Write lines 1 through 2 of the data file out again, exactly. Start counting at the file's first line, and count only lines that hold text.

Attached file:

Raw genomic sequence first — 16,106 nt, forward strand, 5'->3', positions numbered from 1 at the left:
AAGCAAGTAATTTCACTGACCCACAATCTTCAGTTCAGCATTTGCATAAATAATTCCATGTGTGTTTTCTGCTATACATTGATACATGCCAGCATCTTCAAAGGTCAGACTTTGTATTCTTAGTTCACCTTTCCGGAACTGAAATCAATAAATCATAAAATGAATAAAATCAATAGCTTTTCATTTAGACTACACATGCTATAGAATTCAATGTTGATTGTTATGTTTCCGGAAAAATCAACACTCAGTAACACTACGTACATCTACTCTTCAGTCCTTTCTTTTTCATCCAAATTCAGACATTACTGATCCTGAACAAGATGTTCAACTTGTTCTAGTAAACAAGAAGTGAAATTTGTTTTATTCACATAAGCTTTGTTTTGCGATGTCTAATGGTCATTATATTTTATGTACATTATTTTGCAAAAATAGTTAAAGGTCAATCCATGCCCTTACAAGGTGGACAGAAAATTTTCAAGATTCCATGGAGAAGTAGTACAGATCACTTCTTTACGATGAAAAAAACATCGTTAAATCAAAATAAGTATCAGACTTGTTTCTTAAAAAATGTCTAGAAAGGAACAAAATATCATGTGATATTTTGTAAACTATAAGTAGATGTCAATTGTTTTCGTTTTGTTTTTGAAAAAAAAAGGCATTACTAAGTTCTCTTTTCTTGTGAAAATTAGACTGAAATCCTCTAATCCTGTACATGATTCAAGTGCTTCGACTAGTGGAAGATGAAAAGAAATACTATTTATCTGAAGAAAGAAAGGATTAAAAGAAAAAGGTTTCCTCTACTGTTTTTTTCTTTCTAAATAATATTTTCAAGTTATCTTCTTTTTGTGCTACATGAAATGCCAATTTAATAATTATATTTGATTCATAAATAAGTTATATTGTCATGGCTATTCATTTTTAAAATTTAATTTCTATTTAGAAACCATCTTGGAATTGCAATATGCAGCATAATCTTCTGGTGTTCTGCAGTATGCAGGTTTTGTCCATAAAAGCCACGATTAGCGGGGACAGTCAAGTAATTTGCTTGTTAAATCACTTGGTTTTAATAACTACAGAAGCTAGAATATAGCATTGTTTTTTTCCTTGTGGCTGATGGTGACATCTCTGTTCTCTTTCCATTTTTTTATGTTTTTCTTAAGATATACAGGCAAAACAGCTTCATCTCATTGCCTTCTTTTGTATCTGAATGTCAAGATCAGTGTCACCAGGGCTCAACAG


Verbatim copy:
Raw genomic sequence first — 16,106 nt, forward strand, 5'->3', positions numbered from 1 at the left:
AAGCAAGTAATTTCACTGACCCACAATCTTCAGTTCAGCATTTGCATAAATAATTCCATGTGTGTTTTCTGCTATACATTGATACATGCCAGCATCTTCAAAGGTCAGACTTTGTATTCTTAGTTCACCTTTCCGGAACTGAAATCAATAAATCATAAAATGAATAAAATCAATAGCTTTTCATTTAGACTACACATGCTATAGAATTCAATGTTGATTGTTATGTTTCCGGAAAAATCAACACTCAGTAACACTACGTACATCTACTCTTCAGTCCTTTCTTTTTCATCCAAATTCAGACATTACTGATCCTGAACAAGATGTTCAACTTGTTCTAGTAAACAAGAAGTGAAATTTGTTTTATTCACATAAGCTTTGTTTTGCGATGTCTAATGGTCATTATATTTTATGTACATTATTTTGCAAAAATAGTTAAAGGTCAATCCATGCCCTTACAAGGTGGACAGAAAATTTTCAAGATTCCATGGAGAAGTAGTACAGATCACTTCTTTACGATGAAAAAAACATCGTTAAATCAAAATAAGTATCAGACTTGTTTCTTAAAAAATGTCTAGAAAGGAACAAAATATCATGTGATATTTTGTAAACTATAAGTAGATGTCAATTGTTTTCGTTTTGTTTTTGAAAAAAAAAGGCATTACTAAGTTCTCTTTTCTTGTGAAAATTAGACTGAAATCCTCTAATCCTGTACATGATTCAAGTGCTTCGACTAGTGGAAGATGAAAAGAAATACTATTTATCTGAAGAAAGAAAGGATTAAAAGAAAAAGGTTTCCTCTACTGTTTTTTTCTTTCTAAATAATATTTTCAAGTTATCTTCTTTTTGTGCTACATGAAATGCCAATTTAATAATTATATTTGATTCATAAATAAGTTATATTGTCATGGCTATTCATTTTTAAAATTTAATTTCTATTTAGAAACCATCTTGGAATTGCAATATGCAGCATAATCTTCTGGTGTTCTGCAGTATGCAGGTTTTGTCCATAAAAGCCACGATTAGCGGGGACAGTCAAGTAATTTGCTTGTTAAATCACTTGGTTTTAATAACTACAGAAGCTAGAATATAGCATTGTTTTTTTCCTTGTGGCTGATGGTGACATCTCTGTTCTCTTTCCATTTTTTTATGTTTTTCTTAAGATATACAGGCAAAACAGCTTCATCTCATTGCCTTCTTTTGTATCTGAATGTCAAGATCAGTGTCACCAGGGCTCAACAG